Photo Courtesy of AS Program Board
Students had the opportunity to see another side of some of their favorite professors at Thursday night’s Zombie Debate: the chainsaw-wielding, tie-dye-wearing, take-no-prisoners side.
About 800 students showed up to The Hub at 8 p.m. for the second annual Zombie Debate hosted by Associated Students’ Program Board to hear six professors argue why their area of study would be most valuable in surviving a zombie attack.
According to fourth-year History major and Cultural Arts Coordinator for Program Board Patrick Alami, the idea was developed by a Program Board member last year, who then took suggestions regarding who were some favorite professors on campus before inviting them to participate.
This year, the participants were Walid Afifi of Communication, Rusty Busto of Religious Studies, Tamsin German of Psychology, Glenn Beltz of Engineering, Candace Waid of English and Comparative Literature, and the newest champion, John Latto of Biology, whose prize was bragging rights.
“It was really cool; I loved seeing another side of the professors. I would definitely come back next year,” said first-year Film and Media studies major Jill Colcol.
The professors had ten minutes to argue their case using whatever visuals they brought and, after hearing the other professors’ arguments, received a chance for a rebuttal.
Each professor used a different tactic to sway audience members, ranging from Afifi’s use of digital maps to show where zombies had attacked and Twitter feeds to get updates on what was going on, to Busto surprising the audience by pulling out a chainsaw to prove his point that the Religious Studies Department employs the necessary tools.
Latto offered a certificate as an incentive to vote for him and explained how, since biologists aren’t squeamish, they are useful in deciding “what’s what, what goes where, and what [body part] one can do without.” German argued that by knowing one’s enemy and mimicking the zombies, not only can we figure out how they learn, but also how to teach them the wrong things.
Waid energized the audience with her passionate antics and explained how “Jesus was the first zombie,” while Beltz got straight to his point, simply stating “As an engineer, I am very good at blowing shit up.”
Colcol said she voted for Latto because his knowledge about biology and his argument were appealing.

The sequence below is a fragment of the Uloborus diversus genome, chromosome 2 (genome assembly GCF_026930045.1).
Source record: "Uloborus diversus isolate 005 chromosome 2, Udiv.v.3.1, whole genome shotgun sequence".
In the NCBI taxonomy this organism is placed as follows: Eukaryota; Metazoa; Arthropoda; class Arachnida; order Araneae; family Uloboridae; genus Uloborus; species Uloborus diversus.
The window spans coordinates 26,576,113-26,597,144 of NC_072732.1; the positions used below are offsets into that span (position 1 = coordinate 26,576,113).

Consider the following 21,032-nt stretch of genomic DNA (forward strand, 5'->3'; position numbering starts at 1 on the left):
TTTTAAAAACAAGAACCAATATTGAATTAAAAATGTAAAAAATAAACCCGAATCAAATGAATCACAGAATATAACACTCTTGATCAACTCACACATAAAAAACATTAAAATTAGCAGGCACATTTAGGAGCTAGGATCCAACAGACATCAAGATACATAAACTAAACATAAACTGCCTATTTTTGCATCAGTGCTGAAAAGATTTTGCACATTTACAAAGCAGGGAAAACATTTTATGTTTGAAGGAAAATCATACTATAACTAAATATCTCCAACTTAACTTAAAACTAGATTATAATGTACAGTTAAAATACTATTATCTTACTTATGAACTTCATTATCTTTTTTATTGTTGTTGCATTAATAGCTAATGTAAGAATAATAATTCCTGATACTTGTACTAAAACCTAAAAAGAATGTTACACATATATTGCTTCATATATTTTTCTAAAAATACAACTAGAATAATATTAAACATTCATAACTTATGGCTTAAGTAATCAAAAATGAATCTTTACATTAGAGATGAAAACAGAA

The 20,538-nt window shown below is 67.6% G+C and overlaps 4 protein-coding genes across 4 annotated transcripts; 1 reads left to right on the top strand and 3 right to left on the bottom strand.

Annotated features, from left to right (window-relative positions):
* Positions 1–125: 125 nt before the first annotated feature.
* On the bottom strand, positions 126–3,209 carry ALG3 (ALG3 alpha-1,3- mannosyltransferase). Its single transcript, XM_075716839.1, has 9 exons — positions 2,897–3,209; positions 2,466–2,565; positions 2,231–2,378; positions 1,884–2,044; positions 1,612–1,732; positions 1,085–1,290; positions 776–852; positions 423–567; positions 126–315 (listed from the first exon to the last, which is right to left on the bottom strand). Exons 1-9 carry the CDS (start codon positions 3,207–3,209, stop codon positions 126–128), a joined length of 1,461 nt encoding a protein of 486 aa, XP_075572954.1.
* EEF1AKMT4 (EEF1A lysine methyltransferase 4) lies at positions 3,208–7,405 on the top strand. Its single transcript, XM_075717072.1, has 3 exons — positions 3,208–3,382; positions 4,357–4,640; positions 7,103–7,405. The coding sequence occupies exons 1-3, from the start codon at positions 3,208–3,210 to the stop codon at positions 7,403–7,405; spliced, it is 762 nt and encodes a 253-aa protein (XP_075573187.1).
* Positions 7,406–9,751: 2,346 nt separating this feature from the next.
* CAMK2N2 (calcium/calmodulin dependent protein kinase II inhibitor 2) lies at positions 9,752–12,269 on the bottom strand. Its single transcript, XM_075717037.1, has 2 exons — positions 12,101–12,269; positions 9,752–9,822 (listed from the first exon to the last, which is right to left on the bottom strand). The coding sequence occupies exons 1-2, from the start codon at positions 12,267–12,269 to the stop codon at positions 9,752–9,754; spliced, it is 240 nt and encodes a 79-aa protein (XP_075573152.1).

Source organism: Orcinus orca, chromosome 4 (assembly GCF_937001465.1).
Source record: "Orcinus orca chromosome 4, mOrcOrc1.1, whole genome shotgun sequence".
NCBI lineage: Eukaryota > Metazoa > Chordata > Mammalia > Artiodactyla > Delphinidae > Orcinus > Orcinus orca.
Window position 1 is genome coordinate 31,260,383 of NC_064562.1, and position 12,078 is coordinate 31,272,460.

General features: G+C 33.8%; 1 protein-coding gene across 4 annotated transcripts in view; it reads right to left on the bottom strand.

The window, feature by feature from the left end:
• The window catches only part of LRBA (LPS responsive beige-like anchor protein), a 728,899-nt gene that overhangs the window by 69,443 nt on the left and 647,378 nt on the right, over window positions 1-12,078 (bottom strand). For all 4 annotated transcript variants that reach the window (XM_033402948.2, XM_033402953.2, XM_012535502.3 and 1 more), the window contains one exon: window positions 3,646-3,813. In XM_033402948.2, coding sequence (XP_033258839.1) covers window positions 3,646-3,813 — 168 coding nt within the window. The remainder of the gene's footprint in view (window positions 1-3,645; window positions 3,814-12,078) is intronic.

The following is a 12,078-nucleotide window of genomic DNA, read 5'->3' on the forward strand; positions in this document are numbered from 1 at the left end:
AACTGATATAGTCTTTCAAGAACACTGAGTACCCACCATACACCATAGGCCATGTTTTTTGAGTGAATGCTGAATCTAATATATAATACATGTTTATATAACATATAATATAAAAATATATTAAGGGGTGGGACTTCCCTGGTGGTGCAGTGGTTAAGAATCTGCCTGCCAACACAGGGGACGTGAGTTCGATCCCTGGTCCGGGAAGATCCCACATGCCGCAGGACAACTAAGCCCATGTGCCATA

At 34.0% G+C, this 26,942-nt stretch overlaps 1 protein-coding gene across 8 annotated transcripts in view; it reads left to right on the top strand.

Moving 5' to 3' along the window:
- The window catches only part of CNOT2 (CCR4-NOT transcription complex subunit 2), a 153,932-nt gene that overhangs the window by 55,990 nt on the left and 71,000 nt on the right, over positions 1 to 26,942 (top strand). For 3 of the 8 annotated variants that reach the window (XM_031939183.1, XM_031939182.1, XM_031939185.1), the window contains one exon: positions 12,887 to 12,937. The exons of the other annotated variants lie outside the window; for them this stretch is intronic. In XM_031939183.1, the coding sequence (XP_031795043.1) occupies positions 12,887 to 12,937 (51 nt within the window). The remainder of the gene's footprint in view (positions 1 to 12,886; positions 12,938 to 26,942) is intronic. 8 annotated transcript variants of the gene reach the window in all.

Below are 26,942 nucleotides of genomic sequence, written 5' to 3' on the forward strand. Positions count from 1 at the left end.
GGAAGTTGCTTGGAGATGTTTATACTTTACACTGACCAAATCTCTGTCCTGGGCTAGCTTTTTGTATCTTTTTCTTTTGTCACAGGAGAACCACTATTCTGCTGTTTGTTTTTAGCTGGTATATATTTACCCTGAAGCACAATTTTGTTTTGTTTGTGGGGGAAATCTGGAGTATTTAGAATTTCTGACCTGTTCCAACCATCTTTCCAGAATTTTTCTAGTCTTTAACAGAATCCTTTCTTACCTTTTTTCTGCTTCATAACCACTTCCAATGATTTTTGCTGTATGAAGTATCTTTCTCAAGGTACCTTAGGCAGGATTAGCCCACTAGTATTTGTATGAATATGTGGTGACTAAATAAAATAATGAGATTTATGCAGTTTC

Second-year Computer Science major Sam Cardoca had a different opinion.
“I would have voted for the Religious Studies professor because he was the funniest,” he said.
German, who came in second, losing by only eight votes, said because she is already a huge fan of the zombie genre, her preparation for the debate consisted of finding ways to incorporate that knowledge. She said her favorite part was her reference to the zombie movie Shaun of the Dead.
“I mentioned being from England and knowing how to wield a cricket bat and one of the audience members had dressed up as that character and brought one to me on stage,” German said. “It was great because one thing I wasn’t expecting exactly was the level of involvement by the students. Lots of them had dressed up as zombies or other characters and that was just awesome.”
Busto said he is also interested in science fiction characters, which is perfect because world religious traditions are full of supernatural creatures.
“Both the zombie and apocalypse have origins in religious traditions and who better to deal with them than a scholar of religion?” Busto said. “[We] deal with non-rational and irrational phenomena all the time, so handling zombies is no biggie for us.”
Alami said they started planning for the event in April and thought it was a great success. “Next year we want to get one more professor and have the reigning champion return,” Alami said. He also said that getting better technology for more in-depth debates and having a question and answer session with the audience are other ideas for next year.
“If all goes well, hopefully this will become a tradition like Extravaganza,” he said.